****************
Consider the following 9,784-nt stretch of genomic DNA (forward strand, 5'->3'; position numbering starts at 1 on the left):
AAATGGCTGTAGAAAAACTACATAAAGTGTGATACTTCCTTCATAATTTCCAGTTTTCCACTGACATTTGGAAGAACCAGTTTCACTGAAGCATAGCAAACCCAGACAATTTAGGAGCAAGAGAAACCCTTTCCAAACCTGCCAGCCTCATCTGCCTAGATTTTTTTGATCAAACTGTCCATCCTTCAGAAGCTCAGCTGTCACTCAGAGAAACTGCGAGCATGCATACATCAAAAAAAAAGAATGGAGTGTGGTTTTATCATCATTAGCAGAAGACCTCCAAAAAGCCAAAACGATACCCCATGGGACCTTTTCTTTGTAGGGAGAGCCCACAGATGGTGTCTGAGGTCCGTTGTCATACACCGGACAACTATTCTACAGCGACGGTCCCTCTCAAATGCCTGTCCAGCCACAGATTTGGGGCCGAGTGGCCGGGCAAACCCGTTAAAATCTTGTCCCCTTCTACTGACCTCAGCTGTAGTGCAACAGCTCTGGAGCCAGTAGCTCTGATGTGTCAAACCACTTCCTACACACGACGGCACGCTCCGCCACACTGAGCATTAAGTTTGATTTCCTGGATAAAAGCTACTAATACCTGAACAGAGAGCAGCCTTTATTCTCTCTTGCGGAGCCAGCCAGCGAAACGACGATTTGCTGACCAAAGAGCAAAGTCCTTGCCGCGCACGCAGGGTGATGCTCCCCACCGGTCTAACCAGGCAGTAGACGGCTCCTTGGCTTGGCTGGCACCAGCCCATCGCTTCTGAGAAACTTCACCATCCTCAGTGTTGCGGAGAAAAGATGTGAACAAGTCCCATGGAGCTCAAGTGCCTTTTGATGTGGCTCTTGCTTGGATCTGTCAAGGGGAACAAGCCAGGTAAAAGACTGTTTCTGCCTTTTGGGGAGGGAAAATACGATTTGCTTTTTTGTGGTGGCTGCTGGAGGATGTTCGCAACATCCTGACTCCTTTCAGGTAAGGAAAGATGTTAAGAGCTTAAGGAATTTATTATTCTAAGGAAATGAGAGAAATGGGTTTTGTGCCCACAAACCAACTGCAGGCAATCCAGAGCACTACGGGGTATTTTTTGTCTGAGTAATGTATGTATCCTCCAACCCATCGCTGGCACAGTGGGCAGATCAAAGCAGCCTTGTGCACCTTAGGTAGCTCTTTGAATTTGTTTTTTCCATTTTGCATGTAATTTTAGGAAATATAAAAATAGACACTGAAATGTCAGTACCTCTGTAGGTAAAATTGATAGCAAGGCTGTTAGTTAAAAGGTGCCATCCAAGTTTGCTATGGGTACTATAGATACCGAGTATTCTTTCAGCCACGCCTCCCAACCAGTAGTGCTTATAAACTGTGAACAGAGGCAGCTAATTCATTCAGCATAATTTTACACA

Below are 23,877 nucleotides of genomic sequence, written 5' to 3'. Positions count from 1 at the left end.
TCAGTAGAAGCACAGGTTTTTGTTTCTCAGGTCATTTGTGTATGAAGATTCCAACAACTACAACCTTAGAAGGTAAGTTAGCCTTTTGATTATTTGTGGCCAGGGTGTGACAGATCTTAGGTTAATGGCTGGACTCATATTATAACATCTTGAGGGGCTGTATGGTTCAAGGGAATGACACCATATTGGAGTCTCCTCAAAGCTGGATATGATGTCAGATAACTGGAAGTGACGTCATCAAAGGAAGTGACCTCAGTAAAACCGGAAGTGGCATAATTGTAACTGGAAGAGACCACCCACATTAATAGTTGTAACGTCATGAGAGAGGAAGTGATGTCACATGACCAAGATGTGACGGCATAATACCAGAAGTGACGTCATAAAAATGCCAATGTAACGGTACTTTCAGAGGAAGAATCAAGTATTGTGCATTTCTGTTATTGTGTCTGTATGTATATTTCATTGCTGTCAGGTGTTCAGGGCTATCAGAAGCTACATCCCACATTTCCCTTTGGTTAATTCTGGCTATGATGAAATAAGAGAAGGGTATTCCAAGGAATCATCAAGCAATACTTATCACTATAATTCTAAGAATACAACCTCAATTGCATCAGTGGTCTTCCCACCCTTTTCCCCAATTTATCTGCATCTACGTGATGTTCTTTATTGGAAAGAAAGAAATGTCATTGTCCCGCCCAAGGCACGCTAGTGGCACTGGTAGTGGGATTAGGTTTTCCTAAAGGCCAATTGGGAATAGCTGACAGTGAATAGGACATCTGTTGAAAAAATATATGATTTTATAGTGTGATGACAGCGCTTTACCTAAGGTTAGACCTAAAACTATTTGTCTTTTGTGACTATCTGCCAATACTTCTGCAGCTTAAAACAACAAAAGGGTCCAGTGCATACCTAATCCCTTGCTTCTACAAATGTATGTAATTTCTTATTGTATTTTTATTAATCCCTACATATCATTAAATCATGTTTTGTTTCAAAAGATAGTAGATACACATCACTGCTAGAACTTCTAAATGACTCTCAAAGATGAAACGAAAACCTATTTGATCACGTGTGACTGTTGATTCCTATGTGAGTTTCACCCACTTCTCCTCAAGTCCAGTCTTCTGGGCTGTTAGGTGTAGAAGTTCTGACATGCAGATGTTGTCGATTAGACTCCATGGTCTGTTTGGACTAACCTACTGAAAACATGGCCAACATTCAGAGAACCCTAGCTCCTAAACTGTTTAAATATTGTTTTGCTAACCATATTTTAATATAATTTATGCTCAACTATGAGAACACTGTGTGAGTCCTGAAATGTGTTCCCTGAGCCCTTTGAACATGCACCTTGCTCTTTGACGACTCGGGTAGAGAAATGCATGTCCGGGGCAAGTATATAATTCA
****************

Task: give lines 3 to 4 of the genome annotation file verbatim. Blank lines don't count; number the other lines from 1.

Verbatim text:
Below are 23,877 nucleotides of genomic sequence, written 5' to 3'. Positions count from 1 at the left end.
TCAGTAGAAGCACAGGTTTTTGTTTCTCAGGTCATTTGTGTATGAAGATTCCAACAACTACAACCTTAGAAGGTAAGTTAGCCTTTTGATTATTTGTGGCCAGGGTGTGACAGATCTTAGGTTAATGGCTGGACTCATATTATAACATCTTGAGGGGCTGTATGGTTCAAGGGAATGACACCATATTGGAGTCTCCTCAAAGCTGGATATGATGTCAGATAACTGGAAGTGACGTCATCAAAGGAAGTGACCTCAGTAAAACCGGAAGTGGCATAATTGTAACTGGAAGAGACCACCCACATTAATAGTTGTAACGTCATGAGAGAGGAAGTGATGTCACATGACCAAGATGTGACGGCATAATACCAGAAGTGACGTCATAAAAATGCCAATGTAACGGTACTTTCAGAGGAAGAATCAAGTATTGTGCATTTCTGTTATTGTGTCTGTATGTATATTTCATTGCTGTCAGGTGTTCAGGGCTATCAGAAGCTACATCCCACATTTCCCTTTGGTTAATTCTGGCTATGATGAAATAAGAGAAGGGTATTCCAAGGAATCATCAAGCAATACTTATCACTATAATTCTAAGAATACAACCTCAATTGCATCAGTGGTCTTCCCACCCTTTTCCCCAATTTATCTGCATCTACGTGATGTTCTTTATTGGAAAGAAAGAAATGTCATTGTCCCGCCCAAGGCACGCTAGTGGCACTGGTAGTGGGATTAGGTTTTCCTAAAGGCCAATTGGGAATAGCTGACAGTGAATAGGACATCTGTTGAAAAAATATATGATTTTATAGTGTGATGACAGCGCTTTACCTAAGGTTAGACCTAAAACTATTTGTCTTTTGTGACTATCTGCCAATACTTCTGCAGCTTAAAACAACAAAAGGGTCCAGTGCATACCTAATCCCTTGCTTCTACAAATGTATGTAATTTCTTATTGTATTTTTATTAATCCCTACATATCATTAAATCATGTTTTGTTTCAAAAGATAGTAGATACACATCACTGCTAGAACTTCTAAATGACTCTCAAAGATGAAACGAAAACCTATTTGATCACGTGTGACTGTTGATTCCTATGTGAGTTTCACCCACTTCTCCTCAAGTCCAGTCTTCTGGGCTGTTAGGTGTAGAAGTTCTGACATGCAGATGTTGTCGATTAGACTCCATGGTCTGTTTGGACTAACCTACTGAAAACATGGCCAACATTCAGAGAACCCTAGCTCCTAAACTGTTTAAATATTGTTTTGCTAACCATATTTTAATATAATTTATGCTCAACTATGAGAACACTGTGTGAGTCCTGAAATGTGTTCCCTGAGCCCTTTGAACATGCACCTTGCTCTTTGACGACTCGGGTAGAGAAATGCATGTCCGGGGCAAGTATATAATTCA